As a reformer, Ostrogorskii recommended replacing general parties by single-issue ones, but as he himself documented as a reporter and historian, the real solution lies in opposing one set of party bureaucrats with the organized power of other groups—an opposing party, organized factions within a party, other mass-based associations such as unions, farm groups, veterans’ leagues, and the like. It is evident from reading Ostrogorskii that there have been many situations in which power has restrained power, in which opposition groups have exposed or prevented malfeasance, or in which different groups have presented alternative policies to those fostered by incumbents. The structure of mass organizations may inevitably produce a propensity to self-aggrandizement in the leaders, but as long as clear differences exist among organizations, democracy also exists. The voters, or any given defined section of them, do have access to government decisions insofar as politicians worry about their reactions.

The debate as to whether suffrage regimes characterized by competition between organized parties and heavily influenced by “interest groups” are democratic or not is, in some part, a matter of definition. By defining democracy as the pure, unmediated rule of the people, both Ostrogorskii and Michels proved to their own satisfaction that such systems are not democratic. As Ranney has pointed out, “Democracy, for Ostrogorskii, was inconceivable save as a society of isolated individuals, all prepared to devote much of their time and energy to rational discussion of public affairs, all eager to form an association with others who hold identical views on a given issue, and all ready to dissolve the association as soon as the issue is settled” ([1954] 1962, p. 130). Ostrogorskii’s solution to the problem of party domination is as unrealistic as his analysis of the operation of parties in his day was accurate.

The naiveté of Ostrogorskii’s solutions to the problems of political machines and oligarchy should not obscure his enormous contributions to political analysis. In large part his success in presenting sophisticated hypotheses about organizational behavior derived from the fact that he approached the study of parties in a comparative context. He did not ask, What are American parties like? or How does the English political system work? but rather, What are the general attributes of political parties under conditions of universal suffrage? He was, in other words, seeking to formulate a systematic theory of party organization, and it was this effort at systematic theory that so attracted Max Weber to his work. As political science joins the other social sciences in relating substantive concerns to the formation of general theory, we may expect increased interest in Ostrogorskii.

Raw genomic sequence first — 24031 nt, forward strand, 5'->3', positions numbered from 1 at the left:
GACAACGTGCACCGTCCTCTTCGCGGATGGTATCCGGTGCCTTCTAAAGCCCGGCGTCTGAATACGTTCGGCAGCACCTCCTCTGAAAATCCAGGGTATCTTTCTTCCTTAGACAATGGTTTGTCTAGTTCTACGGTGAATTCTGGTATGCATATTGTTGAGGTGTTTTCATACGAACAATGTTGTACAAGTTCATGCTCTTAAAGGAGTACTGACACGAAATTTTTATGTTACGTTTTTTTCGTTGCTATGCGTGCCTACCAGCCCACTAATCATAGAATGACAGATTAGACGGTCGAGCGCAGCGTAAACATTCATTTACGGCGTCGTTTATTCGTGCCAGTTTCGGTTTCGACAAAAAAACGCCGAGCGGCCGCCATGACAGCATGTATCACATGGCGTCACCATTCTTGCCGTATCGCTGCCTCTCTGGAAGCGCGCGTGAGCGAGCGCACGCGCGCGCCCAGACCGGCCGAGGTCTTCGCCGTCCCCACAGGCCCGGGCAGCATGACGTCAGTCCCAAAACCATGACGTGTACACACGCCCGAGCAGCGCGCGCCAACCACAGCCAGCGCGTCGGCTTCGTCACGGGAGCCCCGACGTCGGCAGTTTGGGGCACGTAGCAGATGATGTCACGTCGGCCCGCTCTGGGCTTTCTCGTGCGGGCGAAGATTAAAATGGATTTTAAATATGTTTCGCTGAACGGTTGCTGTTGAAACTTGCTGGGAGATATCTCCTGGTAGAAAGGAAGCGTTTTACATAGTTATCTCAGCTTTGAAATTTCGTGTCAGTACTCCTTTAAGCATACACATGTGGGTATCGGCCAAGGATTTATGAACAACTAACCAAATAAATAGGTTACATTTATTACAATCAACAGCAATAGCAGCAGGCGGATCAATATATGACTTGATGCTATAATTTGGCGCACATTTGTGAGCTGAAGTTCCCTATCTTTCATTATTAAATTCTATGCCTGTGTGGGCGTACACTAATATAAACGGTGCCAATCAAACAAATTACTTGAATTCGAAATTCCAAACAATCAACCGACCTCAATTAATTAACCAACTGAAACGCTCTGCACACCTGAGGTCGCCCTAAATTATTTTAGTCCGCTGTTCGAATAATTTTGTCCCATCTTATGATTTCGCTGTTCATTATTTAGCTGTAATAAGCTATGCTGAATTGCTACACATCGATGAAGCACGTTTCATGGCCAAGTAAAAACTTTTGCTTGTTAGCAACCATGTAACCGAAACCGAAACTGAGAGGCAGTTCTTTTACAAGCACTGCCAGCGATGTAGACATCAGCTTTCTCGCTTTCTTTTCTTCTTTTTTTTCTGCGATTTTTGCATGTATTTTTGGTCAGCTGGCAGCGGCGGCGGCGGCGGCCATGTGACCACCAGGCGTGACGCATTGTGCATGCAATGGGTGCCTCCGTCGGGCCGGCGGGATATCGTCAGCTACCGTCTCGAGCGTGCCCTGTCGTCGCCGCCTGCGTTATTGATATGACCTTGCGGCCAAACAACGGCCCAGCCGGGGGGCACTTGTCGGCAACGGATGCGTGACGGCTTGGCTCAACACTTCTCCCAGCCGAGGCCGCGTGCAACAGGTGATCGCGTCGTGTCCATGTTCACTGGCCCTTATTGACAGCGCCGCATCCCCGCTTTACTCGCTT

Seymour M. Lipset

[For discussion of the subsequent development of Ostrogorskii’s ideas, seeDemocracy; Elections; Oligarchy; Parties, Political; and the biographies ofMichelsandWeber, Max.]

works by ostrogorskii

(1892) 1893 The Rights of Women: A Comparative Study in History and Legislation. London: Sonnenschein; New York: Scribner. First published in French.

1902 Democracy and the Organization of Political Parties. 2 vols. London and New York: Macmillan. → Volume 1: England. Volume 2: The United States. An abridged edition was published in 1964 by Quadrangle Books.

1910 Democracy and the Party System in the United States: A Study in Extra-constitutional Government. New York: Macmillan. → A condensed, thoroughly revised version based on Volume 2 of Ostrogorskii’sDemocracy and the Organization of Political Parties.

supplementary bibliography

Bell, Daniel (editor) (1955) 1963 The Radical Right:

The New American Right Expanded and Updated.Garden City, N.Y.: Doubleday. → A paperback edition was published in 1964.

Butler, David 1958 The Study of Political Behaviour. London: Hutchinson.

Duverger, Maurice (1951) 1962 Political Parties: Their Organization and Activity in the Modern State. 2d English ed., rev. New York: Wiley; London: Methuen. → First published in French.

Lipset, Seymour M. 1960 Political Man: The Social Bases of Politics. Garden City, N.Y.: Doubleday. → A paperback edition was published in 1963.

Lipset, Seymour M. 1964 Introduction: Ostrogorski and the Analytical Approach to the Comparative Study of Political Parties. Volume 1, pages ix-lxv in Moisei la. Ostrogorski, Democracy and the Organization of Political Parties. Edited and abridged by Seymour M. Lipset. Chicago: Quadrangle.

Mcclosky, Herbert; Hoffman, Paul; and O’Hara, Rosemary 1960 Issue Conflict and Consensus Among Party Leaders and Followers. American Political Science Review 54:406-427.

Mckenzie, Robert T. (1955) 1963 British Political Parties: The Distribution of Power Within the Conservative and Labour Parties. 2d ed. London: Heine-mann; New York: St. Martins. → A paperback edition was published in 1964 by Praeger.

Macmahon, Arthur W. 1933 Ostrogorsky, Moisey Yakovlevich. Volume 11, pages 503-504 in Encyclopaedia of the Social Sciences. New York: Macmillan.

Merton, Robert K. (1949) 1957 Social Theory and Social Structure. Rev. & enl. ed. Glencoe, III.: Free Press.

Michels, Robert (1911) 1959 Political Parties: A Sociological Study of the Oligarchical Tendencies of Modern Democracy. New York: Dover. → First published as Zur Soziologie des Parteiwesens in der modernen Demokratie. A paperback edition was published in 1966 by Collier.

Ranney, Austin (1954) 1962 The Doctrine of Responsible Party Government: Its Origins and Present State.Urbana: Univ. of Illinois Press.

Roth, Guenther 1963 The Social Democrats in Imperial Germany: A Study in Working-class Isolation and National Integration. Totowa, N.J.: Bedminster Press.

Truman, David B. 1959 The Congressional Party: A Case Study. New York: Wiley.

Weber, Max (1906-1924) 1946 From Max Weber: Essays in Sociology. Translated and edited by Hans H. Gerth and C. Wright Mills. New York: Oxford Univ. Press. → Essays first published in German.